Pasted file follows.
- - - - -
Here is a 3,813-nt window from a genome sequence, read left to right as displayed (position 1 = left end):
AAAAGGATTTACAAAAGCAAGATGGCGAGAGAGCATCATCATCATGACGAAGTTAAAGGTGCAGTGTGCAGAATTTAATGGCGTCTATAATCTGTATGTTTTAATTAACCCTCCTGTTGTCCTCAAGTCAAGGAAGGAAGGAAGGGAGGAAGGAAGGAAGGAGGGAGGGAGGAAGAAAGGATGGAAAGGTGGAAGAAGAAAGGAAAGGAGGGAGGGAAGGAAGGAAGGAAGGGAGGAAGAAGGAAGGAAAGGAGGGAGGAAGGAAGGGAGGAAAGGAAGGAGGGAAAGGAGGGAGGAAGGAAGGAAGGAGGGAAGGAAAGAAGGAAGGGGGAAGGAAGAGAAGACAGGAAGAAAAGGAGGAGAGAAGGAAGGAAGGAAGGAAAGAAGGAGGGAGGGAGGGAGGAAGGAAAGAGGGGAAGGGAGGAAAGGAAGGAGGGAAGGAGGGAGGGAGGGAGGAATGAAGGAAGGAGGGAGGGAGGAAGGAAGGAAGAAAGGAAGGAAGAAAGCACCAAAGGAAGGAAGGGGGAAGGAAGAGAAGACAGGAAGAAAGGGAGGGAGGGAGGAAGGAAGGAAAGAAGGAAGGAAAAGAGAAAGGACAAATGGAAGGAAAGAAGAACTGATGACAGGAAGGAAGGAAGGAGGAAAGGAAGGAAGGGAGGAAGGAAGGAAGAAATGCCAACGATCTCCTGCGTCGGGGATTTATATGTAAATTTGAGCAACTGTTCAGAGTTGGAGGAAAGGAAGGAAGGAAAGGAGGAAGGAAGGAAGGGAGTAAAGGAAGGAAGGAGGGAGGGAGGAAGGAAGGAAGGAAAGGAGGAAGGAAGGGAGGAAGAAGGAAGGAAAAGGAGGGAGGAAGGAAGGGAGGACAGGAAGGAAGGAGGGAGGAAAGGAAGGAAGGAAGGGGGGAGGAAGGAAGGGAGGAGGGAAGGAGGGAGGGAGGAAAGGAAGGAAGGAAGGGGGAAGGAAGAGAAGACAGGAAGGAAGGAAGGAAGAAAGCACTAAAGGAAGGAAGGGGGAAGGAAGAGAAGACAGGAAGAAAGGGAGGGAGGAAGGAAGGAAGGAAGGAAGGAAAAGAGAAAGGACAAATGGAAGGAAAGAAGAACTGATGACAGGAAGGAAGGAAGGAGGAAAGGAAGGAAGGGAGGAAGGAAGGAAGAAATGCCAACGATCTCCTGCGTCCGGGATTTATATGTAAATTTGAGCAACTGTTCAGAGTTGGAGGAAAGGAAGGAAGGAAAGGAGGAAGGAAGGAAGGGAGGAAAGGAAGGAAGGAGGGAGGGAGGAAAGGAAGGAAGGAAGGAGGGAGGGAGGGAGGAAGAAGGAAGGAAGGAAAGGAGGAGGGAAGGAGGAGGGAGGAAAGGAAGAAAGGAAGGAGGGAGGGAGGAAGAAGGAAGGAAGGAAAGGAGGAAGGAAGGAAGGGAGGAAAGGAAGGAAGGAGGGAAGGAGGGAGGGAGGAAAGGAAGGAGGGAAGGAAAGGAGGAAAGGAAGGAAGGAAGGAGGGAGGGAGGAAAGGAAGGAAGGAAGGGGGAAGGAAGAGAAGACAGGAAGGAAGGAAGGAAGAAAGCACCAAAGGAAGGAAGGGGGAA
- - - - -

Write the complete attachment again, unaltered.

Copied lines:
Here is a 3,813-nt window from a genome sequence, read left to right as displayed (position 1 = left end):
AAAAGGATTTACAAAAGCAAGATGGCGAGAGAGCATCATCATCATGACGAAGTTAAAGGTGCAGTGTGCAGAATTTAATGGCGTCTATAATCTGTATGTTTTAATTAACCCTCCTGTTGTCCTCAAGTCAAGGAAGGAAGGAAGGGAGGAAGGAAGGAAGGAGGGAGGGAGGAAGAAAGGATGGAAAGGTGGAAGAAGAAAGGAAAGGAGGGAGGGAAGGAAGGAAGGAAGGGAGGAAGAAGGAAGGAAAGGAGGGAGGAAGGAAGGGAGGAAAGGAAGGAGGGAAAGGAGGGAGGAAGGAAGGAAGGAGGGAAGGAAAGAAGGAAGGGGGAAGGAAGAGAAGACAGGAAGAAAAGGAGGAGAGAAGGAAGGAAGGAAGGAAAGAAGGAGGGAGGGAGGGAGGAAGGAAAGAGGGGAAGGGAGGAAAGGAAGGAGGGAAGGAGGGAGGGAGGGAGGAATGAAGGAAGGAGGGAGGGAGGAAGGAAGGAAGAAAGGAAGGAAGAAAGCACCAAAGGAAGGAAGGGGGAAGGAAGAGAAGACAGGAAGAAAGGGAGGGAGGGAGGAAGGAAGGAAAGAAGGAAGGAAAAGAGAAAGGACAAATGGAAGGAAAGAAGAACTGATGACAGGAAGGAAGGAAGGAGGAAAGGAAGGAAGGGAGGAAGGAAGGAAGAAATGCCAACGATCTCCTGCGTCGGGGATTTATATGTAAATTTGAGCAACTGTTCAGAGTTGGAGGAAAGGAAGGAAGGAAAGGAGGAAGGAAGGAAGGGAGTAAAGGAAGGAAGGAGGGAGGGAGGAAGGAAGGAAGGAAAGGAGGAAGGAAGGGAGGAAGAAGGAAGGAAAAGGAGGGAGGAAGGAAGGGAGGACAGGAAGGAAGGAGGGAGGAAAGGAAGGAAGGAAGGGGGGAGGAAGGAAGGGAGGAGGGAAGGAGGGAGGGAGGAAAGGAAGGAAGGAAGGGGGAAGGAAGAGAAGACAGGAAGGAAGGAAGGAAGAAAGCACTAAAGGAAGGAAGGGGGAAGGAAGAGAAGACAGGAAGAAAGGGAGGGAGGAAGGAAGGAAGGAAGGAAGGAAAAGAGAAAGGACAAATGGAAGGAAAGAAGAACTGATGACAGGAAGGAAGGAAGGAGGAAAGGAAGGAAGGGAGGAAGGAAGGAAGAAATGCCAACGATCTCCTGCGTCCGGGATTTATATGTAAATTTGAGCAACTGTTCAGAGTTGGAGGAAAGGAAGGAAGGAAAGGAGGAAGGAAGGAAGGGAGGAAAGGAAGGAAGGAGGGAGGGAGGAAAGGAAGGAAGGAAGGAGGGAGGGAGGGAGGAAGAAGGAAGGAAGGAAAGGAGGAGGGAAGGAGGAGGGAGGAAAGGAAGAAAGGAAGGAGGGAGGGAGGAAGAAGGAAGGAAGGAAAGGAGGAAGGAAGGAAGGGAGGAAAGGAAGGAAGGAGGGAAGGAGGGAGGGAGGAAAGGAAGGAGGGAAGGAAAGGAGGAAAGGAAGGAAGGAAGGAGGGAGGGAGGAAAGGAAGGAAGGAAGGGGGAAGGAAGAGAAGACAGGAAGGAAGGAAGGAAGAAAGCACCAAAGGAAGGAAGGGGGAA